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I'm trying to create a multiboot USB flash drive by using GRUB2 to chainload different partitions on the drive. It's not working. I do not want advice on how to create a multiboot flash drive; I know there are lots of ways to do that. I am only interested in figuring out why this particular method doesn't work.

Some background: I have two USB drives, let's call them USB1 and USB2. I am currently trying to install Debian Wheezy on either one of them in a multiboot-friendly way. Now, if I simply dd the iso onto USB1 (/dev/sdb):

dd conv=notrunc bs=4M if=/path/to/iso of=/dev/sdb

That creates a nice, bootable drive from which I can installed Debian. Furthermore, if I install GRUB2 on USB2 I can successfully chainload USB1 from it with:

search --label --set=root "Debian 7.0.0 i386 1"
chainloader +1
boot

Now for my problem: If I instead create a second partition on USB2 and dd the iso onto that:

dd conv=notrunc bs=4M if=/path/to/iso of=/dev/sdc2

Chainloading that doesn't work. It doesn't throw any error message, but simply gives me a black screen with a blinking dash (unresponsive). (I tried this with both drives, so I don't think faulty hardware is to blame).

Why doesn't this work? What's the difference between chainloading a different drive, and chainloading a different partition on the same drive when they contain the exact same data?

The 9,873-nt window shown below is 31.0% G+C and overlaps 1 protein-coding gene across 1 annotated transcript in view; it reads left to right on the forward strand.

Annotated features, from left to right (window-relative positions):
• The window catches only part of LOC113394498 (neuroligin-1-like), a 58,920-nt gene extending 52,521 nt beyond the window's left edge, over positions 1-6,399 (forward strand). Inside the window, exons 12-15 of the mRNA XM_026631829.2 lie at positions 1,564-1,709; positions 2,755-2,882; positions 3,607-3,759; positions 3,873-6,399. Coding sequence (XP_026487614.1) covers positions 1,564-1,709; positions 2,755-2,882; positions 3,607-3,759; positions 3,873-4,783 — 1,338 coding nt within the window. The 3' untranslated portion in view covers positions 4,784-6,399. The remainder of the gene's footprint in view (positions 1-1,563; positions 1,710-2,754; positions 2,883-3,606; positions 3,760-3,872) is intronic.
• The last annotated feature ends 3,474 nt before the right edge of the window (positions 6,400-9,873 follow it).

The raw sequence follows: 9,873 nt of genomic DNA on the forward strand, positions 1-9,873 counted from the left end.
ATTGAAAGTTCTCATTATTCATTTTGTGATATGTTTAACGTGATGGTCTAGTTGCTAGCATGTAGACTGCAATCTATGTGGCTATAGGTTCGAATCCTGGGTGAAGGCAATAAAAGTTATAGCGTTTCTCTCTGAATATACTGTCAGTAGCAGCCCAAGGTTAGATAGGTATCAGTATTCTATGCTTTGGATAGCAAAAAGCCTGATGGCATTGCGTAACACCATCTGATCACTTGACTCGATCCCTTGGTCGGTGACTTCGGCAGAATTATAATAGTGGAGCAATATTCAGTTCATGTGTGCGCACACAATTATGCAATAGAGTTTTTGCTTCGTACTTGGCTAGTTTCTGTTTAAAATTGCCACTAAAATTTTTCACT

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1 Answer

up vote 4 down vote accepted

First of all, a disk image is a different thing than a partition image. You're trying to use your one (seemingly disk image) as both, which is wrong. Don't assume everything is okay from dd giving no errors: it will happily do whatever you tell it to do, unless there's some kind of real IO error.

When you chainload the drive, GRUB will look for a Master Boot Record - that's a kind of thing that starts disk contents and contains boot code. However, partition structure is different - it doesn't even start from code; it has a boot record, but in some further location. GRUB can chainload that too; procedure is different, though. As you put a disk image into the partition, you didn't create anything easily usable and for sure GRUB isn't expecting a MBR there. Instead it runs some random machine code, which is never healthy for your PC.

To make that work you'd have to copy the contents of the Debian partition to this and install GRUB on it. Unless there's some mistake on the way, it should work flawlessly. Don't forget to recreate your /dev/sdc2!

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Aha! So a disc image is distinct from a partition image. That's exactly what I was wondering, thanks! I'm a bit confused by your last paragraph though; in "copy the contents of the Debian partition to this", what do you mean by "this"? –  bessman May 8 '13 at 14:51
    
@bessman To this partition, ie. this one (second one, to be exact) you want to boot from. –  TNW May 8 '13 at 15:19
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